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Sick Day Guidelines When You Have Type 2 Diabetes (4307)

Sick Day Guidelines When You Have Type 2 Diabetes (4307) - Clinical Hub, Patient Education, Health and Nutrition Facts For You, Diabetes, Endocrine


Sick Day Guidelines When You Have Type 2 Diabetes

Any type of illness can raise blood sugar.
You may think that your blood sugar will be
low because you are not able to eat or drink.
When you’re sick, stress hormones are made
in the body which raise blood sugar. Blood
sugar levels may become hard to control.

Causes of High Blood Sugars
ξ Any illness, infection, surgery
ξ Missed or skipped insulin or diabetes
oral medicine
ξ Physical or emotional stress
ξ Some medicines

Warning Signs of High Blood Sugar
ξ Increased thirst – your body needs
extra fluids
ξ Increased urination – your body’s
way of getting rid of extra sugar
ξ Fatigue – your body’s cells are not
getting enough sugar or energy
because you lack insulin
ξ Weight loss – your body is burning
fat for energy
ξ Dehydration – due to increased
urination, vomiting, diarrhea, or

Checking Blood Sugars When Sick
Check your blood sugars every 3-4 hours.

Adjust Medicines
Adjust your medicines as follows or as your
health care team has advised.

Oral Medicines
ξ If you are able to eat, you may
keep taking your oral medicines
for diabetes.

ξ If you are not able to eat, you
o Continue taking Actos®
(pioglitazone), Avandia®
(rosiglitazone), Januvia®
(sitagliptin), Onglyza®
(saxagliptin), Tradjenta®
(linagliptin), and Nesina®
o Stop taking metformin,
glipizide, glimepiride, glyburide,
Invokana® (canagliflozin),
Farxiga® (dapagliflozin),
Jardiance® (empagliflozin) until
you are able to eat.

Injectable Medicine
ξ Stop taking Victoza®, Byetta® and
Bydureon® until you are able to eat.

ξ Always take your insulin, even if
you are not able to eat your usual
meal plan.
ξ Your doses may change when you
are sick. See the tables below to
learn more.

Insulin Plan When Eating
ξ Take your usual dose of basal insulin
(NPH, Levemir , Basaglar ,
Lantus , Toujeo , or Tresiba ).
ξ Keep taking your Regular,
Humalog , Apidra , or Novolog to
cover your meals. Use correction
insulin. Call your health care team to
decide if your correction scale doses
need to be changed while you are
ξ If you use an insulin pump, do not
change basal rates unless discussed
with your provider. Take your usual
correction per the pump bolus

Insulin Plan When Not Eating
It is always best to discuss insulin changes
with your health care team. The chart below
shows what changes are often made when
you are not able to eat your usual meals.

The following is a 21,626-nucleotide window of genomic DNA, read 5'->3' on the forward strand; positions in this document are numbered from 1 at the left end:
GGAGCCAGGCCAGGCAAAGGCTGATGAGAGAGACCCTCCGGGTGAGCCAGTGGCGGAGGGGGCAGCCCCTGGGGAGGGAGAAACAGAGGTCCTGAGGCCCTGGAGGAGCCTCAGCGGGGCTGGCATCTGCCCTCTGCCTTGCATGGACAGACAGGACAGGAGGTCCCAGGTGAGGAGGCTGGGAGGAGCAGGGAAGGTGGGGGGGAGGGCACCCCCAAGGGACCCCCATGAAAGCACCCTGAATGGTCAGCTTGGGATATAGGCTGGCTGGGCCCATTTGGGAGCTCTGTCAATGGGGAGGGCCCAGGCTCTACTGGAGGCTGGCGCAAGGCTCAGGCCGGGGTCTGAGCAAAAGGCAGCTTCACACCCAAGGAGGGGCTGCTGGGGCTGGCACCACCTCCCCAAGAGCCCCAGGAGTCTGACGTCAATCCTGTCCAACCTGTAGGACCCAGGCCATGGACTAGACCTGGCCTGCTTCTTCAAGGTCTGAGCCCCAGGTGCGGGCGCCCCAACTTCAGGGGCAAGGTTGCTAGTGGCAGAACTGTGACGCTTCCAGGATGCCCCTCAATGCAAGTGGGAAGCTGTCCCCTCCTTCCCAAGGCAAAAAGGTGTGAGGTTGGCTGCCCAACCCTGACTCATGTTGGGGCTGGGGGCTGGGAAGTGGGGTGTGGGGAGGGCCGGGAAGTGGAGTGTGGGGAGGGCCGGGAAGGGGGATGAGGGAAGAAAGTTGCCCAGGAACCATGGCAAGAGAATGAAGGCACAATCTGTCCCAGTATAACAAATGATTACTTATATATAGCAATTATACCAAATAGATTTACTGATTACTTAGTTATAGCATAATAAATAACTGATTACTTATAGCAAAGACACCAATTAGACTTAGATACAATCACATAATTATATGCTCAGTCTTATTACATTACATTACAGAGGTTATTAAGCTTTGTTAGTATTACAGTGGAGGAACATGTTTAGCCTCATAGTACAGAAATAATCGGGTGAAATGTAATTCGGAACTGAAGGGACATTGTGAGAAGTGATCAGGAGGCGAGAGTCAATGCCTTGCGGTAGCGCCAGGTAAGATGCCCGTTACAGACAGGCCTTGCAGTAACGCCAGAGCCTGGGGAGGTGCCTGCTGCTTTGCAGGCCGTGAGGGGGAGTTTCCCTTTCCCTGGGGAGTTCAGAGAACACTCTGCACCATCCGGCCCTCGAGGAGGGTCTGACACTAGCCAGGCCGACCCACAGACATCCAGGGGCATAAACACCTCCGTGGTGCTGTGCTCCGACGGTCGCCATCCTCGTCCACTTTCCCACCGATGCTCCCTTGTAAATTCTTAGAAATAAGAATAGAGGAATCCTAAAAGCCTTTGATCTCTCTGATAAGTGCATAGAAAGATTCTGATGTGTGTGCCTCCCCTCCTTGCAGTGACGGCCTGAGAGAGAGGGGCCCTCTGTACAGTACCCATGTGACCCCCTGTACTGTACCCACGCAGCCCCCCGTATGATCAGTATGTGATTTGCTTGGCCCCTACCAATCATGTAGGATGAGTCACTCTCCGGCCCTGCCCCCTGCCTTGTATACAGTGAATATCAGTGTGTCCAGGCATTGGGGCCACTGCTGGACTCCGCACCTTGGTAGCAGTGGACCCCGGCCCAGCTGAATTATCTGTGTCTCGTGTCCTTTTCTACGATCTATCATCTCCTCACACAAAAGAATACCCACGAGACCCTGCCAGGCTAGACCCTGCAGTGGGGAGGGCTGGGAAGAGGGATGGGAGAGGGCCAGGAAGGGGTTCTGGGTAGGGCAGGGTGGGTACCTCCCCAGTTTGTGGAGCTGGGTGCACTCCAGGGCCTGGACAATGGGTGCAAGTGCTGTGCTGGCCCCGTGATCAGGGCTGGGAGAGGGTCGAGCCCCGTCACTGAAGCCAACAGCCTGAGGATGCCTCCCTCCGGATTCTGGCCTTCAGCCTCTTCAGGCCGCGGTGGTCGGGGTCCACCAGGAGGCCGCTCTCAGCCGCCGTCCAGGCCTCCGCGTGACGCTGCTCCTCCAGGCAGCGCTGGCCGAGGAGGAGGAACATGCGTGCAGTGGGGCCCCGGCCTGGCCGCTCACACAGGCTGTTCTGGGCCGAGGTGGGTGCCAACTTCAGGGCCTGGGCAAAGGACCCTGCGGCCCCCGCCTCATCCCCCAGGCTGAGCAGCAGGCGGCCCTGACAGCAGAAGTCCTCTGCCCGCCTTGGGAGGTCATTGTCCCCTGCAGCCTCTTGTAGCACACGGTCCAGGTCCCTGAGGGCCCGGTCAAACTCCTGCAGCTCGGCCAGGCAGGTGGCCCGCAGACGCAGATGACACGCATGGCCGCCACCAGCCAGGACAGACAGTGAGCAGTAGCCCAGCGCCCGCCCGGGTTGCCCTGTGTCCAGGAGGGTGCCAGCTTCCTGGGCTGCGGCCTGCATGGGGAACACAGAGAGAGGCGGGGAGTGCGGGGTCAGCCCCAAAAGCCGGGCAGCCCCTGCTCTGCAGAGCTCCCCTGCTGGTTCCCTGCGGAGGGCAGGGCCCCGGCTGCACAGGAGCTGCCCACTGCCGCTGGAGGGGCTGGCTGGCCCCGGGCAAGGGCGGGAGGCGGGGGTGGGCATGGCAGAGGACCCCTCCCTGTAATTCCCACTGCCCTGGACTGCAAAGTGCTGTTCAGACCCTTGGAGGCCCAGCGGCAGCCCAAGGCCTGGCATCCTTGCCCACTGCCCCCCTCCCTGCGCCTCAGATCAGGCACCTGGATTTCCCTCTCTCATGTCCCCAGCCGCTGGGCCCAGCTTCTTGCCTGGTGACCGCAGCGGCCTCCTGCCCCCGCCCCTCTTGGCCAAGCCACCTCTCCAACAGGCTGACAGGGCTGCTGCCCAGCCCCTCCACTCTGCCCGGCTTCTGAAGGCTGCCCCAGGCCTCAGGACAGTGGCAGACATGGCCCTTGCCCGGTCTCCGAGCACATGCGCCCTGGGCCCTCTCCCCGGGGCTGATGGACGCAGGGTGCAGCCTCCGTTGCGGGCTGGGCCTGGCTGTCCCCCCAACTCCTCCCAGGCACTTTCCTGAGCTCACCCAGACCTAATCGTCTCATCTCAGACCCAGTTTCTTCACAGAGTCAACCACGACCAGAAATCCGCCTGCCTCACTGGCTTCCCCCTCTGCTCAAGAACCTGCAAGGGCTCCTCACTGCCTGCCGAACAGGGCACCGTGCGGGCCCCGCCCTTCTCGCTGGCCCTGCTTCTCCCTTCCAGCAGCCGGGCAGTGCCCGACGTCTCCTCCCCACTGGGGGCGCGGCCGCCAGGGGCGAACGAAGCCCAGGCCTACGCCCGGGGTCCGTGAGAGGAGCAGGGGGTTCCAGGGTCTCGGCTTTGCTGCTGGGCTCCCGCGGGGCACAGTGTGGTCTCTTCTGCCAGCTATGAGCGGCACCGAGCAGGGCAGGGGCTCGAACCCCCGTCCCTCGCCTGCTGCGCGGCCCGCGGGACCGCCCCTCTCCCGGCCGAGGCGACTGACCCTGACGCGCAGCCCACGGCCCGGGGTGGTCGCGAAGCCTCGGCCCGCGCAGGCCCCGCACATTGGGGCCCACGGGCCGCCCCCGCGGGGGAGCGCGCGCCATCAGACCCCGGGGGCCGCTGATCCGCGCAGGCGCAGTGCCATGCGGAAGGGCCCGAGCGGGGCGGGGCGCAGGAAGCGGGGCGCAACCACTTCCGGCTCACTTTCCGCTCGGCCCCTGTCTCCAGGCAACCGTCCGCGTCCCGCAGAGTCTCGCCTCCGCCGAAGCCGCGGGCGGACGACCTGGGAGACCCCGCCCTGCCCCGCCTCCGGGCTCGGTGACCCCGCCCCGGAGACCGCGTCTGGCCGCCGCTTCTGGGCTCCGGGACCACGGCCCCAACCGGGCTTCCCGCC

Types of Insulin
You Take
Doses To Take
When Sick and
Not Eating
NPH  Take ½ dose of NPH
Levemir (detemir)
 Take usual
Lantus , Basaglar
Regular Novolog ,
Apidra , Humalog
 Do not take
meal insulin.
Only use your
Pre-mixed Insulin
(70/30, 75/25,
 Take ½ of
usual dose and
call your health
care team for
insulin (U-500, U-
300, U-200)
 Call your
health care
team for

Prevent Dehydration
 Drink water and other liquids.
 Take small amounts of fluid every 10
minutes (8 ounces per hour is best).
 With vomiting and diarrhea, your
body loses electrolytes like
potassium and sodium. Replace these
losses with bouillon, soups, sports
drinks, and juices.
If you cannot eat your normal meals, replace
carbohydrates from the meal with foods that
have sugar. These foods must have sugar to
prevent the breakdown of fat into ketones. If
you use insulin with meals, take insulin for
the carbohydrates in the liquids or food that
you have.
Examples are:
 Soda
 Jell-O
 Pudding
 Juices
 Popsicles
 Sports drinks
 Cooked cereals
 Soups
 Crackers or toast
 Sherbet or ice cream

Remember, these choices should not be
diet or sugar-free. Also, soda that is warm
and flat are better tolerated than cold,
carbonated sodas.

When to Call Your Health Care Team
If you are not able to control your blood
sugar, call your health care team. When you
call, be ready to tell us:
ξ How long you have been sick
ξ Current symptoms
ξ Blood sugar levels
ξ What you have been able to eat and
ξ Your temperature (whether or not
you have a fever)
ξ Medicines taken

Your health care team may have given you this information as part of your care. If so, please use it and call if you have any
questions. If this information was not given to you as part of your care, please check with your doctor. This is not medical
advice. This is not to be used for diagnosis or treatment of any medical condition. Because each person’s health needs are
different, you should talk with your doctor or others on your health care team when using this information. If you have an
emergency, please call 911.Copyright 8/2017. University of Wisconsin Hospitals and Clinics Authority. All rights
reserved. Produced by the Department of Nursing. HF#4307.